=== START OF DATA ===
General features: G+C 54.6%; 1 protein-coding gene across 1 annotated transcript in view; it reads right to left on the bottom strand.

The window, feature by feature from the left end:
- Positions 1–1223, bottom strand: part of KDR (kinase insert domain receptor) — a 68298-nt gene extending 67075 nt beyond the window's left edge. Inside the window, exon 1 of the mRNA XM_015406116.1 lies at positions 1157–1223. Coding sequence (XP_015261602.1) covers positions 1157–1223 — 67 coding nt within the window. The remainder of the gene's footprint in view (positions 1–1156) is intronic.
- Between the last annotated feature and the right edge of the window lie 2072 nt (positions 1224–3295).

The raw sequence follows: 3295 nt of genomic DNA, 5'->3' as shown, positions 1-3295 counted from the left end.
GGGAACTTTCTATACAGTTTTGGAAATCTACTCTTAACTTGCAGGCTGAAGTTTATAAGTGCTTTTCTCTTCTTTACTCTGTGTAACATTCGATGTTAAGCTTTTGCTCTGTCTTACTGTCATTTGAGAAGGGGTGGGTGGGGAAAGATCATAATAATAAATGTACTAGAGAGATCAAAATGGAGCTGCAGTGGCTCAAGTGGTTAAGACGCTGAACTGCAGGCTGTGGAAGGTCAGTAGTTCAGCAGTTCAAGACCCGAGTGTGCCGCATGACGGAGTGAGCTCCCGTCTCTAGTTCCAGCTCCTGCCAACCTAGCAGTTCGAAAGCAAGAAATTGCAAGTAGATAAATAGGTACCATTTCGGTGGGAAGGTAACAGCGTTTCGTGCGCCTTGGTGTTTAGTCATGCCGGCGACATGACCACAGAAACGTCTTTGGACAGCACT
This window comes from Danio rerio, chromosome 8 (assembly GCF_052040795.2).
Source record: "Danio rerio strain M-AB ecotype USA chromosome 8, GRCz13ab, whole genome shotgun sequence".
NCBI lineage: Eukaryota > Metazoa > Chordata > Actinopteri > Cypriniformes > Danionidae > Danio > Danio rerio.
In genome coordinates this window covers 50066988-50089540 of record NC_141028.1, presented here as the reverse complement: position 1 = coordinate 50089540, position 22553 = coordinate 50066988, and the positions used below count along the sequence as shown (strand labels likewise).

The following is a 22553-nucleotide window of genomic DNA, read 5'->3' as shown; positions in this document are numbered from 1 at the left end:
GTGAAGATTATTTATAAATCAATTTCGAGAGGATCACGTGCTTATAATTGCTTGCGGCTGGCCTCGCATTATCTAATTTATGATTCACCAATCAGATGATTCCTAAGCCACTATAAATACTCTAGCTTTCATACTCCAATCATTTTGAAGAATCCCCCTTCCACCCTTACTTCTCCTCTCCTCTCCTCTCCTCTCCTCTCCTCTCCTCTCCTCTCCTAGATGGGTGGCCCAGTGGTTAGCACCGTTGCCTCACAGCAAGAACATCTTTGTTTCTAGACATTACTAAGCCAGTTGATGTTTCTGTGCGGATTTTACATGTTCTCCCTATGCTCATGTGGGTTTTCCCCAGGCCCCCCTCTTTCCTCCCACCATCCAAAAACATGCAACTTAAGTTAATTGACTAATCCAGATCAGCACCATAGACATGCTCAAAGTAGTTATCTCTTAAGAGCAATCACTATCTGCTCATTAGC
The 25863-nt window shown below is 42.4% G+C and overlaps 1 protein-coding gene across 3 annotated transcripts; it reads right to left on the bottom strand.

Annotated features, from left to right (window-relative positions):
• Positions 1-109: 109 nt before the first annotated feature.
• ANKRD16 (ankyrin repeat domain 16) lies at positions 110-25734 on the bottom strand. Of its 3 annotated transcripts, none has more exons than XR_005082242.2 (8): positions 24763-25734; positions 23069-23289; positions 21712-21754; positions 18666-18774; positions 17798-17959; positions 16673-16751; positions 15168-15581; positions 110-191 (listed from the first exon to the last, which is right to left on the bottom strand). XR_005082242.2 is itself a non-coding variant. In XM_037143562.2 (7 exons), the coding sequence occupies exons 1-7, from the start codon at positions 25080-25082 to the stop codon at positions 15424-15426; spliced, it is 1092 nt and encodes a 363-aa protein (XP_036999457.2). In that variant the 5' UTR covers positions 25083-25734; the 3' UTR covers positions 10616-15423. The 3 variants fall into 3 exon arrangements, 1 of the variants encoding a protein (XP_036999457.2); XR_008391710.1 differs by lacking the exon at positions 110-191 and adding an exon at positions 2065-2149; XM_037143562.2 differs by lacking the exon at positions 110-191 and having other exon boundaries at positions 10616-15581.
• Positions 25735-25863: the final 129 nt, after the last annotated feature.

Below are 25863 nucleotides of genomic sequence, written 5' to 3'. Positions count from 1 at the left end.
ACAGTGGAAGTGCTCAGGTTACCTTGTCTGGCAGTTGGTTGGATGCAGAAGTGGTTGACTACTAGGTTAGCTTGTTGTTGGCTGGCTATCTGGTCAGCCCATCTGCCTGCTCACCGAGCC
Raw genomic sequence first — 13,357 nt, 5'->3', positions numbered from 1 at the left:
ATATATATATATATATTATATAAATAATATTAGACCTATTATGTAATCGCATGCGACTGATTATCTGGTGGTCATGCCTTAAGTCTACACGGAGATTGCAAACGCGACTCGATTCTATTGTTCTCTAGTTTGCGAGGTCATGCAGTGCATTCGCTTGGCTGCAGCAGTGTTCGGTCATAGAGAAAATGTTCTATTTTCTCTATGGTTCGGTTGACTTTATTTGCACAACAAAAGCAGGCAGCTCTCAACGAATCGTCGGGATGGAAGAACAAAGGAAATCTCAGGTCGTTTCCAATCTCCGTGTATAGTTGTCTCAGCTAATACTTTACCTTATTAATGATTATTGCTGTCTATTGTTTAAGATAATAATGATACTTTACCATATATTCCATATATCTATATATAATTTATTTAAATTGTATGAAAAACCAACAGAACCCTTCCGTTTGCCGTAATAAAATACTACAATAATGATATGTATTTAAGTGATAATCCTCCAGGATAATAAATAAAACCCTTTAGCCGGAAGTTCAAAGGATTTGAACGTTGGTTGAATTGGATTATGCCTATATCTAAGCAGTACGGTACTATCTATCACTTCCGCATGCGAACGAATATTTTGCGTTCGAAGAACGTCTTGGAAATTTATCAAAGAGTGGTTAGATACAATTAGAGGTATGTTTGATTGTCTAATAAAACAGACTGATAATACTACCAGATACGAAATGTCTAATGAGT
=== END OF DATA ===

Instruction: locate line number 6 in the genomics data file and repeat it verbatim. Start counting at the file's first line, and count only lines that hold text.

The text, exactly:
GGGAACTTTCTATACAGTTTTGGAAATCTACTCTTAACTTGCAGGCTGAAGTTTATAAGTGCTTTTCTCTTCTTTACTCTGTGTAACATTCGATGTTAAGCTTTTGCTCTGTCTTACTGTCATTTGAGAAGGGGTGGGTGGGGAAAGATCATAATAATAAATGTACTAGAGAGATCAAAATGGAGCTGCAGTGGCTCAAGTGGTTAAGACGCTGAACTGCAGGCTGTGGAAGGTCAGTAGTTCAGCAGTTCAAGACCCGAGTGTGCCGCATGACGGAGTGAGCTCCCGTCTCTAGTTCCAGCTCCTGCCAACCTAGCAGTTCGAAAGCAAGAAATTGCAAGTAGATAAATAGGTACCATTTCGGTGGGAAGGTAACAGCGTTTCGTGCGCCTTGGTGTTTAGTCATGCCGGCGACATGACCACAGAAACGTCTTTGGACAGCACT